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Music publishers sue Roblox over alleged use of unlicensed songs

3 minute read

The Roblox logo is displayed on a banner on the front facade of the New York Stock Exchange (NYSE) in New York, U.S., March 10, 2021. REUTERS/Brendan McDermid

  • Publisher group says video-game platform encourages infringement
  • Complaint says users incorporate unlicensed songs into their content
  • Roblox allegedly profits from song uploads, advertises music use

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(Reuters) - A group of music publishers that license songs by artists including the Rolling Stones, Ed Sheeran, and Ariana Grande has sued the makers of Roblox, a popular video game platform and creation system, in Los Angeles federal court for allegedly infringing copyrights on a “massive scale.”

The members of the National Music Publishers' Association said in a Wednesday complaint that Roblox Corp encourages users to upload unlicensed music to its library and incorporate it into the content they create, and profits from infringement by charging users to upload audio files and advertising the importance of music on the platform.

Roblox said in a Thursday statement that it was "surprised and disappointed" by the lawsuit -- which "represents a fundamental misunderstanding of how the Roblox platform operates" -- and that it doesn't tolerate copyright infringement.

NMPA President and CEO David Israelite said in a speech on Wednesday at the NMPA's annual meeting that Roblox has "made hundreds of millions of dollars by requiring users to pay every time they upload music onto the platform -- taking advantage of young people's lack of understanding about copyright -- and then they take virtually no action to prevent repeat infringement or alert users to the risks they are taking."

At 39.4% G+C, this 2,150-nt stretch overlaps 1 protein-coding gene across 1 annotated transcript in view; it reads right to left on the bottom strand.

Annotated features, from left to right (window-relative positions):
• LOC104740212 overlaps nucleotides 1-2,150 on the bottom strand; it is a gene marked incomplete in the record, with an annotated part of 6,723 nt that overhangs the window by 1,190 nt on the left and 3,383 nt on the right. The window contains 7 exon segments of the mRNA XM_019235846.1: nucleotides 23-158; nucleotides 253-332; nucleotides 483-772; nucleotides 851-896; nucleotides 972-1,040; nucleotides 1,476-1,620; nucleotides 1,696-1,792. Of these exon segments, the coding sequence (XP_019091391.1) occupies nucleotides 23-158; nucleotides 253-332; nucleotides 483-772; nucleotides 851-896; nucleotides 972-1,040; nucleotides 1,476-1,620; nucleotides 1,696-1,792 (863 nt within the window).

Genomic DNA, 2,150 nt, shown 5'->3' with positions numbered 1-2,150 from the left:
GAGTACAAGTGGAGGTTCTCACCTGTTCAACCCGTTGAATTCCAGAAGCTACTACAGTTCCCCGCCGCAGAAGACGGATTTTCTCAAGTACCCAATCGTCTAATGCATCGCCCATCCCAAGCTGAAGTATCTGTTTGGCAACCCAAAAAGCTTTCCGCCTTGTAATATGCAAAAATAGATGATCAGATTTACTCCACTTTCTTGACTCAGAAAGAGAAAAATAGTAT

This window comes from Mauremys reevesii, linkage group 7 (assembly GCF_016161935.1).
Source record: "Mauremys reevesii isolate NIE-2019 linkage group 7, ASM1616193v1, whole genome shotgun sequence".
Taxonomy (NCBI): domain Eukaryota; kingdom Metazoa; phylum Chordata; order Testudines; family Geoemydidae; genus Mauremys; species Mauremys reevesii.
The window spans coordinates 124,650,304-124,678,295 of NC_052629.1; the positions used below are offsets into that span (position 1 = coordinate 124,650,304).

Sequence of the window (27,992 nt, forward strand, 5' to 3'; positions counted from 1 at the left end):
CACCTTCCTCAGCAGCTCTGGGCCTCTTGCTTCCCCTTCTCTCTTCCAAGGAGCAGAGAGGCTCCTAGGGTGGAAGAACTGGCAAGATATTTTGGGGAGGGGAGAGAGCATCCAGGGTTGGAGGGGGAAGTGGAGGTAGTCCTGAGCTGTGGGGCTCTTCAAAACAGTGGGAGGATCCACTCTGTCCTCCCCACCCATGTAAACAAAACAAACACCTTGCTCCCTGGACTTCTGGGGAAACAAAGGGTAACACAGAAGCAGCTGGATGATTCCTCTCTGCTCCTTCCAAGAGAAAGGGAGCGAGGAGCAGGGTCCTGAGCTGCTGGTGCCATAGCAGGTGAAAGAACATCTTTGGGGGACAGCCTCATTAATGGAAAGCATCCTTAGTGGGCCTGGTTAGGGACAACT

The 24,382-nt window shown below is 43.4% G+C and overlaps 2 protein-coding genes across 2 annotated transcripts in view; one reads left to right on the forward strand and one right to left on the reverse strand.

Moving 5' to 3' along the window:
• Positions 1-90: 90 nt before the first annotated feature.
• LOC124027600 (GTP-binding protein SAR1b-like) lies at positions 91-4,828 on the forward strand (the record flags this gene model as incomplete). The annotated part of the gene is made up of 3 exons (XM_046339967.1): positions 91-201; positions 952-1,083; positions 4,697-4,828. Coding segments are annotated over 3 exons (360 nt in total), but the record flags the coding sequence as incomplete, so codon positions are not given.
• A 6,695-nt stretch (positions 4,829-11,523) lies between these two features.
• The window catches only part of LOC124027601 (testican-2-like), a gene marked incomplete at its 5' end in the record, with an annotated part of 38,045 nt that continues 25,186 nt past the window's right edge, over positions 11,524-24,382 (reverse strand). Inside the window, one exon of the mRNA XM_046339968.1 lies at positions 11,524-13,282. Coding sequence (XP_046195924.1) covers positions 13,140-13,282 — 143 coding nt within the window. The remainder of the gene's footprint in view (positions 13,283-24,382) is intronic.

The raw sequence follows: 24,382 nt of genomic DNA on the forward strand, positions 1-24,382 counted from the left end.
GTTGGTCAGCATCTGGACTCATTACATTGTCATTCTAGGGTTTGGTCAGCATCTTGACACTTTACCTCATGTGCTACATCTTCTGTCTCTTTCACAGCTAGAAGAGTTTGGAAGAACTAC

David Steinberg of Mitchell Silberberg & Knupp represents the publishers.

Roblox's platform is popular with children and teenagers, and was valued at over $45 billion after it went public in March. According to the complaint, Roblox averages 36.2 million active users per day, with over 200 million total users.

Roblox aggressively monitors content on the platform to ensure that it's age-appropriate, but "takes a derelict approach" to copyright infringement, the complaint said.

According to the complaint, Roblox encourages users to upload and share popular music to make the games on its platform "more appealing and attractive to its young audience, fully aware that it has not obtained the necessary permissions."

The publishers also accused Roblox of failing to act against repeat infringers and utilizing copyright-filtering technology that infringers "routinely and easily bypass."

The complaint says the NMPA and other music rightsholders have brought the "rampant infringement" to Roblox's attention -- and that Roblox noted in its own financial statements that it "could be subject to an adverse judgment” if it's sued by labels or publishers -- but has still failed to act.

The case is ABKCO Music Inc. v. Roblox Corp., U.S. District Court for the Central District of California, No. 2:21-cv-04705.

For the publishers: David Steinberg of Mitchell Silberberg & Knupp.

Blake Brittain reports on intellectual property law, including patents, trademarks, copyrights and trade secrets. Reach him at blake.brittain@thomsonreuters.com

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